Al-Taftāzānī’s Refutation of Akbarian Metaphysics and the Identification of Absolute Being with the Necessary Being

Introduction, Translation and Critical Commentary on Commentary of the Objectives 2.1.2

In: Oriens
Rosabel Ansari Fellow, Institute for Globalization Studies, Stony Brook University Stony Brook, NY USA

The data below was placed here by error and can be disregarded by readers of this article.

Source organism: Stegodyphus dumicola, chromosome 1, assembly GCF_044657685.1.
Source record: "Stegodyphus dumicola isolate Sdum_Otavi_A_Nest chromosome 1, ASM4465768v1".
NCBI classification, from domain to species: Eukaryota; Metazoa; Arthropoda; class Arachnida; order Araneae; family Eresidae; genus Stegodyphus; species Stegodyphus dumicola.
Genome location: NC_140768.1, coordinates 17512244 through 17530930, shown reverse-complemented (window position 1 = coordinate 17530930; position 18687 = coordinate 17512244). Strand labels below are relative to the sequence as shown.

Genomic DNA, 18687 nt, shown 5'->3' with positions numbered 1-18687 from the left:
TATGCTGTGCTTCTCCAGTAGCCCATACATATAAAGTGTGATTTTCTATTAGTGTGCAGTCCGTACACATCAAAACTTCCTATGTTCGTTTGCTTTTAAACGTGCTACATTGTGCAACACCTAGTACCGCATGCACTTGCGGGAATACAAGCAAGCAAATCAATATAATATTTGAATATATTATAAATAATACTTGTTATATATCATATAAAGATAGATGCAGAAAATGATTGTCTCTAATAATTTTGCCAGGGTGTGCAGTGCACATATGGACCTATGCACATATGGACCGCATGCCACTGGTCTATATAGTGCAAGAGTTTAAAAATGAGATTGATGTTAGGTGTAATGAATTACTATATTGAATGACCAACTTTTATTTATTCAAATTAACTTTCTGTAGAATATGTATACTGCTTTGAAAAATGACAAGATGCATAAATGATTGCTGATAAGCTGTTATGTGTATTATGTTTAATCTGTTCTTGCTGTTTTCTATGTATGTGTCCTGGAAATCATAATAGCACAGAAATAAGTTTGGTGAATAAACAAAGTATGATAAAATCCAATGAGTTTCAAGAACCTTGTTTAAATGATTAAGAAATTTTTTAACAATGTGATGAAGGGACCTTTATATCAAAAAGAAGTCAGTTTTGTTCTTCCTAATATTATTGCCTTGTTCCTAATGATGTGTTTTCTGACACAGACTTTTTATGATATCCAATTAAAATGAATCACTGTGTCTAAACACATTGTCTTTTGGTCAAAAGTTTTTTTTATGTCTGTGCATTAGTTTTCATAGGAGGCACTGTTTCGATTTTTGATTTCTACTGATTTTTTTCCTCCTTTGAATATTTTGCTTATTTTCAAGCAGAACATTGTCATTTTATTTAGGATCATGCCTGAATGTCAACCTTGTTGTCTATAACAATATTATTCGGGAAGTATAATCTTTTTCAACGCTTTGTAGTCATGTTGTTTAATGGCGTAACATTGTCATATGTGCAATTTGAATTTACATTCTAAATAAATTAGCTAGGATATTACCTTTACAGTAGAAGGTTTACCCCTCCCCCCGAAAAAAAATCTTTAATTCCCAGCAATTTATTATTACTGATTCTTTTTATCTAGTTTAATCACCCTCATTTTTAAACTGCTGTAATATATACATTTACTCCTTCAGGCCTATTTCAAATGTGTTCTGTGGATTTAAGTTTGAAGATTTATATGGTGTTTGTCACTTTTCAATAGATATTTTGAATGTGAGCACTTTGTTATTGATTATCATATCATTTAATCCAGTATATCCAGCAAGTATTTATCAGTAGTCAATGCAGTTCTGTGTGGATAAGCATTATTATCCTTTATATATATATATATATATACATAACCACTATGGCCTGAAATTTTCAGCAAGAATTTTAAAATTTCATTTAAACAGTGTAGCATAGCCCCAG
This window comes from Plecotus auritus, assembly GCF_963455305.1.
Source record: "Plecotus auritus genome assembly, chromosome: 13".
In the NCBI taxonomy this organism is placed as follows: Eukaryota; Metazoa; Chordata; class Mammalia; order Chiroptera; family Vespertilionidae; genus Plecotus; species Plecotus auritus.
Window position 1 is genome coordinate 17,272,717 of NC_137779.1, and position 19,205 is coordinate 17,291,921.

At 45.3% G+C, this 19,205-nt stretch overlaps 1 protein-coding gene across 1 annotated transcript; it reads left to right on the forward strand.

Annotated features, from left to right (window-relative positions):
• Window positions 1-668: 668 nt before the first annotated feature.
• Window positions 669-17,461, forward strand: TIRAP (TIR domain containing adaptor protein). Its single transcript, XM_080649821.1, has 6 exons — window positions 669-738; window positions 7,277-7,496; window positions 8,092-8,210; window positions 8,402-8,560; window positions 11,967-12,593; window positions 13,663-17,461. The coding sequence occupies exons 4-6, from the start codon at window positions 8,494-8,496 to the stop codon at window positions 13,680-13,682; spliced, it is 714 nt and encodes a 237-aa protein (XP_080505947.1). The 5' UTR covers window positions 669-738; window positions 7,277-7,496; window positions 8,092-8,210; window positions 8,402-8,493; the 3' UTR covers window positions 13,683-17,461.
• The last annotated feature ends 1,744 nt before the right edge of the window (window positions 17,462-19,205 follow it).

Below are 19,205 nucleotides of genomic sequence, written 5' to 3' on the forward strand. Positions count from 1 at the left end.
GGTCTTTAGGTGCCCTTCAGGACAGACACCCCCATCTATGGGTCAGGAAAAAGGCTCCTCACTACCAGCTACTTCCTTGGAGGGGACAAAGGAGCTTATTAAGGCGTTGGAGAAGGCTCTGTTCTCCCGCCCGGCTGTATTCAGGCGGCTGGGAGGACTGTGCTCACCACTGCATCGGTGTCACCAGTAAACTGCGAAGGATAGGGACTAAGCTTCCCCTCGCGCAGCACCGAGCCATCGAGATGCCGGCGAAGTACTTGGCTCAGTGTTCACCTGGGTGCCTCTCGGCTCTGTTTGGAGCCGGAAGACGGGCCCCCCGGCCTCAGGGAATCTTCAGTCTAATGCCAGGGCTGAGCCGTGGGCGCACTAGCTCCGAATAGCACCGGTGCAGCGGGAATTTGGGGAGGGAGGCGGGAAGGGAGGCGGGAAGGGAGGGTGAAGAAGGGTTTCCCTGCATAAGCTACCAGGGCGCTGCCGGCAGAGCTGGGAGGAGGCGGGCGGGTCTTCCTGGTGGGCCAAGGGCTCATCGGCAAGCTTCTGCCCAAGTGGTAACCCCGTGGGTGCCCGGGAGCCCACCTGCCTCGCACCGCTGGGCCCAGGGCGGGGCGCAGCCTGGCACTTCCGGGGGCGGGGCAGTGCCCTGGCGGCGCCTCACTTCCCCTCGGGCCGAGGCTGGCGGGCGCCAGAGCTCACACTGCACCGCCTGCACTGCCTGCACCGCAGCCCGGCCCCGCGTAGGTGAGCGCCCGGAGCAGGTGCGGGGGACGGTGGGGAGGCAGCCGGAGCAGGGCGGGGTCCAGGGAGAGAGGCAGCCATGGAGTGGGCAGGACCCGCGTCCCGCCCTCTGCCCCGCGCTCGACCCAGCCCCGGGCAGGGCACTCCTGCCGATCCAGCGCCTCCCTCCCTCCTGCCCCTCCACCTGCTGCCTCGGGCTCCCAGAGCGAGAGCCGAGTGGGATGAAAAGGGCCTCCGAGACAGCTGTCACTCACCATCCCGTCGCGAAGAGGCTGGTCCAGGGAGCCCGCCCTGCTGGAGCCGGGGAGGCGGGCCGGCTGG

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This article discusses the Ašʿarī theologian Saʿd al-Dīn al-Taftāzānī’s (d. 793/1390) refutation of Akbarian metaphysics and the identification of absolute being (al-wuǧūd al-muṭlaq) with the Necessary Being, i.e. God, in his summa Šarḥ al-Maqāṣid. Al-Taftāzānī argues that the Akbarians are amateur philosophers who misappropriated the philosophical tradition. If absolute being were identified with God, we would not be able to say that anything else is, leading to monism. Instead al-Taftāzānī argues that absolute being is a mind-dependent concept. Al-Taftāzānī’s refutation reveals the contested nature of the Avicennan legacy and the important role of the Akbarian school in its development.

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